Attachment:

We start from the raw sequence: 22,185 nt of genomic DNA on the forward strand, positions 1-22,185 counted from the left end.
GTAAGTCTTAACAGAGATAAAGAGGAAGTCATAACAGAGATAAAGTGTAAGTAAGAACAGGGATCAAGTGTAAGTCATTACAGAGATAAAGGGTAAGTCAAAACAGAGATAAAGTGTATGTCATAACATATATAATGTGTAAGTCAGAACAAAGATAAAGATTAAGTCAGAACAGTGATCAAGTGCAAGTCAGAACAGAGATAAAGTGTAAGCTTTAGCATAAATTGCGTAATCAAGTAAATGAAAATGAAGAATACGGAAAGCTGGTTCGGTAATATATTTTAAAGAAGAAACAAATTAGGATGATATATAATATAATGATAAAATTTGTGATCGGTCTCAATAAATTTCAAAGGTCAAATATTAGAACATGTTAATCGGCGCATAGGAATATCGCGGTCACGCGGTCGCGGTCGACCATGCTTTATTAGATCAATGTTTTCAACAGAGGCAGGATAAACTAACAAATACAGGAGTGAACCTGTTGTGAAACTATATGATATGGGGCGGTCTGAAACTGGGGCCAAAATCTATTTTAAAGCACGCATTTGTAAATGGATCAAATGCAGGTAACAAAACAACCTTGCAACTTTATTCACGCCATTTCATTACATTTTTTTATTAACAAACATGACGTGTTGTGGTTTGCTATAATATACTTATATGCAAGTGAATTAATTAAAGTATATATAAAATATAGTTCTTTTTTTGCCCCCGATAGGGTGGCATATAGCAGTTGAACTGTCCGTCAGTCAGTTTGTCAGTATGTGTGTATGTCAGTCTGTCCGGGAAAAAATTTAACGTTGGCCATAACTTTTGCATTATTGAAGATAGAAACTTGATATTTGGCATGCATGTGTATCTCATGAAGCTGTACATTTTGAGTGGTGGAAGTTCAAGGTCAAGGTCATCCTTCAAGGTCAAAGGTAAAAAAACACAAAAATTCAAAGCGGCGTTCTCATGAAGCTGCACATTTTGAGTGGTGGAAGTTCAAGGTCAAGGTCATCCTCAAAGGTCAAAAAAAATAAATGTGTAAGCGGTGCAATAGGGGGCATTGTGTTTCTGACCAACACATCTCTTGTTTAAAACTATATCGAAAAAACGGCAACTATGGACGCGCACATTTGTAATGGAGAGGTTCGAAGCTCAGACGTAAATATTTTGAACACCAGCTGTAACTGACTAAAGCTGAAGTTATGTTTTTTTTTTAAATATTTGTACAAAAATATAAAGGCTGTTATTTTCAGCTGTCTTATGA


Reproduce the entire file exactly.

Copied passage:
We start from the raw sequence: 22,185 nt of genomic DNA on the forward strand, positions 1-22,185 counted from the left end.
GTAAGTCTTAACAGAGATAAAGAGGAAGTCATAACAGAGATAAAGTGTAAGTAAGAACAGGGATCAAGTGTAAGTCATTACAGAGATAAAGGGTAAGTCAAAACAGAGATAAAGTGTATGTCATAACATATATAATGTGTAAGTCAGAACAAAGATAAAGATTAAGTCAGAACAGTGATCAAGTGCAAGTCAGAACAGAGATAAAGTGTAAGCTTTAGCATAAATTGCGTAATCAAGTAAATGAAAATGAAGAATACGGAAAGCTGGTTCGGTAATATATTTTAAAGAAGAAACAAATTAGGATGATATATAATATAATGATAAAATTTGTGATCGGTCTCAATAAATTTCAAAGGTCAAATATTAGAACATGTTAATCGGCGCATAGGAATATCGCGGTCACGCGGTCGCGGTCGACCATGCTTTATTAGATCAATGTTTTCAACAGAGGCAGGATAAACTAACAAATACAGGAGTGAACCTGTTGTGAAACTATATGATATGGGGCGGTCTGAAACTGGGGCCAAAATCTATTTTAAAGCACGCATTTGTAAATGGATCAAATGCAGGTAACAAAACAACCTTGCAACTTTATTCACGCCATTTCATTACATTTTTTTATTAACAAACATGACGTGTTGTGGTTTGCTATAATATACTTATATGCAAGTGAATTAATTAAAGTATATATAAAATATAGTTCTTTTTTTGCCCCCGATAGGGTGGCATATAGCAGTTGAACTGTCCGTCAGTCAGTTTGTCAGTATGTGTGTATGTCAGTCTGTCCGGGAAAAAATTTAACGTTGGCCATAACTTTTGCATTATTGAAGATAGAAACTTGATATTTGGCATGCATGTGTATCTCATGAAGCTGTACATTTTGAGTGGTGGAAGTTCAAGGTCAAGGTCATCCTTCAAGGTCAAAGGTAAAAAAACACAAAAATTCAAAGCGGCGTTCTCATGAAGCTGCACATTTTGAGTGGTGGAAGTTCAAGGTCAAGGTCATCCTCAAAGGTCAAAAAAAATAAATGTGTAAGCGGTGCAATAGGGGGCATTGTGTTTCTGACCAACACATCTCTTGTTTAAAACTATATCGAAAAAACGGCAACTATGGACGCGCACATTTGTAATGGAGAGGTTCGAAGCTCAGACGTAAATATTTTGAACACCAGCTGTAACTGACTAAAGCTGAAGTTATGTTTTTTTTTTAAATATTTGTACAAAAATATAAAGGCTGTTATTTTCAGCTGTCTTATGA